Gartner: Accelerating 3D Printing from Prototyping to Production
Formnext is a leading indicator of where the industry is headed — up.
This year’s exhibition had 50% more 3D print technology providers (470 from 33 countries), 100% more hall space (two expansive floors of equipment) and 60% more attendees (21,500 total) than the 2016 event. Moreover, from what I could see in the aisles — and which I confirmed with several exhibitors — many, many groups of people were in attendance.
The number of these groups — 3, 4, 5 people — stood out for me. I have been to 2D and 3D print exhibitions for over 30 years. Never had I noticed so many small groups of co-workers. This is a qualitative point, but an important one nevertheless: When 3, 4 or 5 people leave work for a day or two, with the associated travel costs and the work left undone back at the company, then they must be serious prospects. They are not strolling along, looking to see the latest hardware but actively considering either the purchase of a 3D printer or of engaging a 3D print service bureau.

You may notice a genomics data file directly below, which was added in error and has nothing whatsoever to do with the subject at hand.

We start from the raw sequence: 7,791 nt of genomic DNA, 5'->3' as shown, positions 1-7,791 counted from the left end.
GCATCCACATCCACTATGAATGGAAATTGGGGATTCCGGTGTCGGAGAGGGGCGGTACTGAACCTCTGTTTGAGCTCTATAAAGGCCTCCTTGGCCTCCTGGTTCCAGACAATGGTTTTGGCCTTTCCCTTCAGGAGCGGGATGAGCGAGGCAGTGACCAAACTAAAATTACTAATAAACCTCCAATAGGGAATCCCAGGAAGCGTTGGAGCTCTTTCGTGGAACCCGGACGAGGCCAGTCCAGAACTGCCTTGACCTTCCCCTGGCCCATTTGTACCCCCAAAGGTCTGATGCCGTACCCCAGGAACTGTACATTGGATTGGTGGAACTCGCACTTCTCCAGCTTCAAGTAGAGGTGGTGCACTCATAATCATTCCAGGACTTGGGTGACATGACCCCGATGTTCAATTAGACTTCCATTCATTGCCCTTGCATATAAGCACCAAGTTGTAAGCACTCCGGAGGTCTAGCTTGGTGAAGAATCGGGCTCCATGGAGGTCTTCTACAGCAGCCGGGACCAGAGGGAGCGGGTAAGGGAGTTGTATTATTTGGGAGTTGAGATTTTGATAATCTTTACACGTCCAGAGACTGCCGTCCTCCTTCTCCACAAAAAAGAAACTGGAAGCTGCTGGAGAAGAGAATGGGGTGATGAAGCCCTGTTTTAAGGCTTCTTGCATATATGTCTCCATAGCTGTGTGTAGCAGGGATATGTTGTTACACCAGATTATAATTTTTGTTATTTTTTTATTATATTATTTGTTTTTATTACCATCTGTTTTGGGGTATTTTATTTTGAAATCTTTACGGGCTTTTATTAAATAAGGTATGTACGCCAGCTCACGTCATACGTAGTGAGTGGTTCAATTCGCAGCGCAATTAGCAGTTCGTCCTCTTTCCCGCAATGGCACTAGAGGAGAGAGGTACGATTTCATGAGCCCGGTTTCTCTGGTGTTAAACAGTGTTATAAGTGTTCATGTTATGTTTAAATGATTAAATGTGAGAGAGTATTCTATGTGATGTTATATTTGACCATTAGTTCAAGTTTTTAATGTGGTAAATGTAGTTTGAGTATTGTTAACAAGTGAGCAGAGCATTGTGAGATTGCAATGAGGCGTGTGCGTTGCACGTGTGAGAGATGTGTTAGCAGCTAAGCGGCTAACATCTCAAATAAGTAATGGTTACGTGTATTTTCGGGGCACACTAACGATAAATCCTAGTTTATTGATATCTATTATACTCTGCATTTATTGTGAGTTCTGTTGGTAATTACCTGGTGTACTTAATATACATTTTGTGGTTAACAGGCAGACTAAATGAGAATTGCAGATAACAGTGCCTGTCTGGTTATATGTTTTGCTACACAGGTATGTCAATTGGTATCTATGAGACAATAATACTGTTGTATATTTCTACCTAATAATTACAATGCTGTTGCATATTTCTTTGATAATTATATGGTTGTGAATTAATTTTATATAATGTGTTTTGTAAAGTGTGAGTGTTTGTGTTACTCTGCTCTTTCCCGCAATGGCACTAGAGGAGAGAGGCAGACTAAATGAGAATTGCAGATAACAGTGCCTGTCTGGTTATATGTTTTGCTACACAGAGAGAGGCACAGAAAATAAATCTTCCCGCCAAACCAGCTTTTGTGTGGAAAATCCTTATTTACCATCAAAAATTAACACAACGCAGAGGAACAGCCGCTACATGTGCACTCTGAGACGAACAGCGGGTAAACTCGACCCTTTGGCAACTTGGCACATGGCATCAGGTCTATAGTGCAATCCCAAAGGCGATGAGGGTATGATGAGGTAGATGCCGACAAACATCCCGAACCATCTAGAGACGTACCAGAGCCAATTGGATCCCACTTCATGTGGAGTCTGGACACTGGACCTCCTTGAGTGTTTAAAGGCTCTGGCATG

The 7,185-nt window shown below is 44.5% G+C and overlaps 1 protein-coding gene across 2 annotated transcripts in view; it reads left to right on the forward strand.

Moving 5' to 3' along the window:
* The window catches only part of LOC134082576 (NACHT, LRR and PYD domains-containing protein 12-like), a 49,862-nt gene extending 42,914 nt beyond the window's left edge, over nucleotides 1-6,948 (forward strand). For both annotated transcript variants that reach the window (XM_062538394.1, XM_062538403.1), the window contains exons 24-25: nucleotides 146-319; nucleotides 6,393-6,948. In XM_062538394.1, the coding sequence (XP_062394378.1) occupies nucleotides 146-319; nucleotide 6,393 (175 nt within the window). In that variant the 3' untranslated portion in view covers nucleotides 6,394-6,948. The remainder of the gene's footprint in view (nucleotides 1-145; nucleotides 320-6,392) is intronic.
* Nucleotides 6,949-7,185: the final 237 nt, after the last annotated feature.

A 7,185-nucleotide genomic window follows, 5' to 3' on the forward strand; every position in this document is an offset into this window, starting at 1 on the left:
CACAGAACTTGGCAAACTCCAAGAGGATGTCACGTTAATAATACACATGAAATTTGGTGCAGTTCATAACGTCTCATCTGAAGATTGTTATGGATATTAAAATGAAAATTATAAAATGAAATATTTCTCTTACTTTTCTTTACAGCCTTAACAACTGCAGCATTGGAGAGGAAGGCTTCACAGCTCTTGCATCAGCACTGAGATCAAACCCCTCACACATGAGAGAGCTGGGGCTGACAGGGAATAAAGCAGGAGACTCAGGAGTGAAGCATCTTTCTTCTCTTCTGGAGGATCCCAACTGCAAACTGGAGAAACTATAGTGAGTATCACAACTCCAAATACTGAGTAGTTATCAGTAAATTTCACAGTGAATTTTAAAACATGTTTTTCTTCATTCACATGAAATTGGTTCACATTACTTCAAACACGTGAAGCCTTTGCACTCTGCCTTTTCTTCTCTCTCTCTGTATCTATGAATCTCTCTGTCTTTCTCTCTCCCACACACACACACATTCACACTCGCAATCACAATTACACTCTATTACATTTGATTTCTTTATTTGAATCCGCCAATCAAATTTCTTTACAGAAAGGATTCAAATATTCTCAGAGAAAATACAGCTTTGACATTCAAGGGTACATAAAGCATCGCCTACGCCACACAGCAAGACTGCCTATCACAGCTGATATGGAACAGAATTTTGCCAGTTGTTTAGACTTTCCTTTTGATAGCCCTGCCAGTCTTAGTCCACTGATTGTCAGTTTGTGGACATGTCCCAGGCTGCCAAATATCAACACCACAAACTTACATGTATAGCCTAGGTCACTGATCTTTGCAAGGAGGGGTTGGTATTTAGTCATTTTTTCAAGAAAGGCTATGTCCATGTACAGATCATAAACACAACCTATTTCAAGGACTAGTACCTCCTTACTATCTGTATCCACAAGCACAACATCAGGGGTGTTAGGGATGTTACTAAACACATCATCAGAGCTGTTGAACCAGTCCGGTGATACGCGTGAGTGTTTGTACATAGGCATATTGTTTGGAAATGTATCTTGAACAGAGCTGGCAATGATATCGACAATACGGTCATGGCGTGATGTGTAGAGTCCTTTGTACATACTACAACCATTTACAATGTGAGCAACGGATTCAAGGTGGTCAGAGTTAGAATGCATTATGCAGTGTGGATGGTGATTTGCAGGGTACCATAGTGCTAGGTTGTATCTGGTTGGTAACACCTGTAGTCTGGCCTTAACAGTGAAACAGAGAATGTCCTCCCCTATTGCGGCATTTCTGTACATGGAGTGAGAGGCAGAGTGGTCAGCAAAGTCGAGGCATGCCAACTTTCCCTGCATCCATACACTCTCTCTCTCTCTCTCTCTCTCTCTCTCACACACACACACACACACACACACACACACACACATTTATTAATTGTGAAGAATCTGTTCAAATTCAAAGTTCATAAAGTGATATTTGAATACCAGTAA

A few other observations to help you evaluate the 3D printer market and opportunities:
- “From Prototyping to Production” was Formnext’s unofficial theme — many vendors displayed systems designed to produce higher volumes in, to varying degrees, an automated fashion. Among them were:
Additive Industries took a clean sheet approach to designing its new “Product Removal Module.” The unit takes the completed build plate, flips it over, and uses a band saw to cut the parts loose, allowing them to drop softly into a foam-lined tray. The build plate is then removed and milled for reuse.
Using low cost Metal Injection Molding (MIM) powder, Desktop Metal’s “single pass jetting” (SPJ) process reportedly will deliver speeds of up to 8,200 cubic centimeters/hour or 100 times faster than many powder bed fusion systems.
EOS’ new P 500 polymer powder bed fusion 3D printer with a claimed cost per part that is 30% less and a build speed that is twice as fast as its P 396.
HP’s new 4210 Multi Jet Fusion system shifts the “break-even point” at which additive manufacturing is more cost-effective than conventional manufacturing to 110,000 parts.
Read the entire article here, Accelerating 3D Printing from Prototyping to Production
Via the fine folks at Gartner.